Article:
River lagan to be dredged for first time since 1994 - AttwoodFriday, 17 September 2010
Social Development Minister Alex Attwood today announced that the River Lagan will be extensively dredged.
The £2.8m contract, awarded to local firm Graham Construction, will see dredging on the river for the first time since 1994. If it didn’t take place, then the smelly Lagan of a bygone era would return.
The project will create 28 jobs. It will start mid-September and is due to finish spring 2011.
The work involves thousands of tonnes of silt being removed by diggers and disposed off at an approved location out at sea. The river will be initially closed to navigation for safety reasons during the period of the contract. However, after consultation with river users the works will be completed on a sectional basis with the first section being handed over to river users after six weeks.
Alex Attwood said: “This is a significant boost for river users and local residents. This latest investment follows on the back of the successful refurbishment of the Lagan Weir and represents DSD’s continuing commitment to the River Lagan. The economic benefits of the regeneration of the Lagan have been well documented and they have been a part of the catalyst for hundreds of millions of pounds of development and regeneration along its banks. It is estimated that this project will give full time employment to 28 people and as the work will be carried out by a local contractor it is hoped it will give a boost to the NI construction sector.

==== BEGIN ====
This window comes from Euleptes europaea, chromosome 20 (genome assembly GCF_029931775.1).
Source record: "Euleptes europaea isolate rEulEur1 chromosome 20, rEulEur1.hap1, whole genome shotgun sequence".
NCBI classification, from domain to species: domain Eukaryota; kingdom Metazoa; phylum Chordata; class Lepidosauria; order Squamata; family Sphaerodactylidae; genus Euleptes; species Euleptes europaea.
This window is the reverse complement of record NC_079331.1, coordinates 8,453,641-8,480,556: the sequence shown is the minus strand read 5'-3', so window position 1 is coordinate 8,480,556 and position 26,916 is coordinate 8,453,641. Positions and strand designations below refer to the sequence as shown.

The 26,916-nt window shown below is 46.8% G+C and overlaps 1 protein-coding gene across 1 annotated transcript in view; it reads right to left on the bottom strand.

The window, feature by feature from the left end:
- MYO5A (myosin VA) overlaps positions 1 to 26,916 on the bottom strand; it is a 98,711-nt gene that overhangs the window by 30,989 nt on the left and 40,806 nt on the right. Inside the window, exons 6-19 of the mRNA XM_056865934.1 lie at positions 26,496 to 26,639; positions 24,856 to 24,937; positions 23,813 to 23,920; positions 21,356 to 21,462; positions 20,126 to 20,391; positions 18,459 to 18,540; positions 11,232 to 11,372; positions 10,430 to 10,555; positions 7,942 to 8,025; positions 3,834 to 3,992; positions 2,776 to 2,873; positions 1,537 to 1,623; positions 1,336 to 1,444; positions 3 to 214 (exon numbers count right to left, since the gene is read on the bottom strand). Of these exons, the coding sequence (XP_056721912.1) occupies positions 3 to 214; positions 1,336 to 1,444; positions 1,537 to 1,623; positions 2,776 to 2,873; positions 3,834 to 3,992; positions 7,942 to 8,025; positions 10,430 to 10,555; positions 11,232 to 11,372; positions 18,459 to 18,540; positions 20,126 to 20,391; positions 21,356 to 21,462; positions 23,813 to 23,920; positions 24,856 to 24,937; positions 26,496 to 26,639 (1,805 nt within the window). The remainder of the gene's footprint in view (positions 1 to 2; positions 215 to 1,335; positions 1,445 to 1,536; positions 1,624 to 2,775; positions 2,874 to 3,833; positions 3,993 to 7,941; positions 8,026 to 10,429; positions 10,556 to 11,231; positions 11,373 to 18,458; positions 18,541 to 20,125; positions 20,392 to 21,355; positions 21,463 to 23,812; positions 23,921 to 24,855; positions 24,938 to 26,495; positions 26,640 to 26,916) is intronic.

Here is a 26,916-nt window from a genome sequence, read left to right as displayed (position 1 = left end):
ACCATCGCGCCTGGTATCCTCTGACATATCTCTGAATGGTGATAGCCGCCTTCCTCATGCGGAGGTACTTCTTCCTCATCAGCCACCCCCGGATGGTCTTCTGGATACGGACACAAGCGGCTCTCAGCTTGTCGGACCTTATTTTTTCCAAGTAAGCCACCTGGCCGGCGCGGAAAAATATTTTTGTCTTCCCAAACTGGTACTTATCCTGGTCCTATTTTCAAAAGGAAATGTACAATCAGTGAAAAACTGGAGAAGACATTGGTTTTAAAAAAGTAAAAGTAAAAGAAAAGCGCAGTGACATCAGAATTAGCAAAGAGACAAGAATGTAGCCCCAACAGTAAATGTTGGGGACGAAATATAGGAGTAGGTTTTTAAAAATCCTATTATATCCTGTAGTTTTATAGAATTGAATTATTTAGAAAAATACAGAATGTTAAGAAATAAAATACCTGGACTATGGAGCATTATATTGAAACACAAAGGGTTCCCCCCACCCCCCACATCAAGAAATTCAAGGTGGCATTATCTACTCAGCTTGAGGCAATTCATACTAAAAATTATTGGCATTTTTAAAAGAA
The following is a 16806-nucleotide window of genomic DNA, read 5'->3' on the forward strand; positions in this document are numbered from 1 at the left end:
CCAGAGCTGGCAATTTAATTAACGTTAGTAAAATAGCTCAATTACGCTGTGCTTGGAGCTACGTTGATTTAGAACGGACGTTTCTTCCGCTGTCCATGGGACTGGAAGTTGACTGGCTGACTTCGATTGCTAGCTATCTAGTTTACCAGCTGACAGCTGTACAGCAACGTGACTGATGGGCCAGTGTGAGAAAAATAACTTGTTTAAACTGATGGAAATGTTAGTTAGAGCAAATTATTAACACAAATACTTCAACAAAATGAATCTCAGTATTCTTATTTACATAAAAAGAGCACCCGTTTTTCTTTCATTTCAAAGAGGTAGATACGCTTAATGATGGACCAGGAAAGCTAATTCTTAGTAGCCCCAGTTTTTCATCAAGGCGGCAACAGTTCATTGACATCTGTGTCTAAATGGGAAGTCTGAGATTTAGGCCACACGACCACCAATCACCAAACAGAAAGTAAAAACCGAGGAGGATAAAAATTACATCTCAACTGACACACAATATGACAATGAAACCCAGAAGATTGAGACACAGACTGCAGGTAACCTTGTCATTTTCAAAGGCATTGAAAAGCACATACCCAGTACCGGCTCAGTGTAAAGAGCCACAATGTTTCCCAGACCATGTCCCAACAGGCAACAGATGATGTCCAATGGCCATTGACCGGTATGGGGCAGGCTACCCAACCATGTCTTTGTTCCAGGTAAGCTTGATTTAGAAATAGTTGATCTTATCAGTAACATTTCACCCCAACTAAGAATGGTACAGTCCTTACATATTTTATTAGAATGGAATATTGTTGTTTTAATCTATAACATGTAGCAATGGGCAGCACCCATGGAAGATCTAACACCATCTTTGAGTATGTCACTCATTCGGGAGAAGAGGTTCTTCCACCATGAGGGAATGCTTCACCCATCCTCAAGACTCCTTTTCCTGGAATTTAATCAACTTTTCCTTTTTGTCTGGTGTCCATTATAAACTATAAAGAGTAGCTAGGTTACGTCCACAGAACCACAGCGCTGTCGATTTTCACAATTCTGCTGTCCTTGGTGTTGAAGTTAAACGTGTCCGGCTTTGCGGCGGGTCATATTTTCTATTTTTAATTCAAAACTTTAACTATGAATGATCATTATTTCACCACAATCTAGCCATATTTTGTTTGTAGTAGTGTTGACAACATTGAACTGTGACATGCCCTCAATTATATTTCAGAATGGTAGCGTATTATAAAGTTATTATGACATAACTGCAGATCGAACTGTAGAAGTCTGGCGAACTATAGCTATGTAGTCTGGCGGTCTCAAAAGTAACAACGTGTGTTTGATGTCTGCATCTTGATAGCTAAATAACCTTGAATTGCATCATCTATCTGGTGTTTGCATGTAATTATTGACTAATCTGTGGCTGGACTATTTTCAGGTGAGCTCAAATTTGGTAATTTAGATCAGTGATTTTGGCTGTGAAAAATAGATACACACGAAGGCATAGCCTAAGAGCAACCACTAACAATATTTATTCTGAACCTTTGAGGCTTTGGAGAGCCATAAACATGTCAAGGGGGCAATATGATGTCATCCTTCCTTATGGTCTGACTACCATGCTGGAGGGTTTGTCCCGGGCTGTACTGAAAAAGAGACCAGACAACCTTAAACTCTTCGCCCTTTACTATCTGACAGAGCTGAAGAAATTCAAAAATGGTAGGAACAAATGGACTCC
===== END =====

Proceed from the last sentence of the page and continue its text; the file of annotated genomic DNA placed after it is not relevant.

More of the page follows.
“The timing of the dredge is opportune as it is hoped the river’s water quality will also benefit from the end of the Belfast Sewer Project recently completed by NI Water and this combined with the removal of organic silt will further improve the quality of the river.”
More details and updates on navigation arrangements, river closures and a noise pollution hotline will be posted on the DSD website on an ongoing basis.
Notes to editors:
- The last major dredging project of this scale in 1994 involved the river being closed and going tidal for 18 months with smelly mudflats being exposed. On this occasion the project will be carried out using floating plant, meaning that the river impoundment can be maintained and smells greatly reduced, and the contract will only last seven months.
- The contract will involve 60,000m3 of silt being removed by diggers mounted on floating pontoons which will fill motorised barges that will navigate the 4.8km section of river to the Lagan Weir where the material will be transferred to a large seagoing barge for disposal at an approved disposal location at sea.
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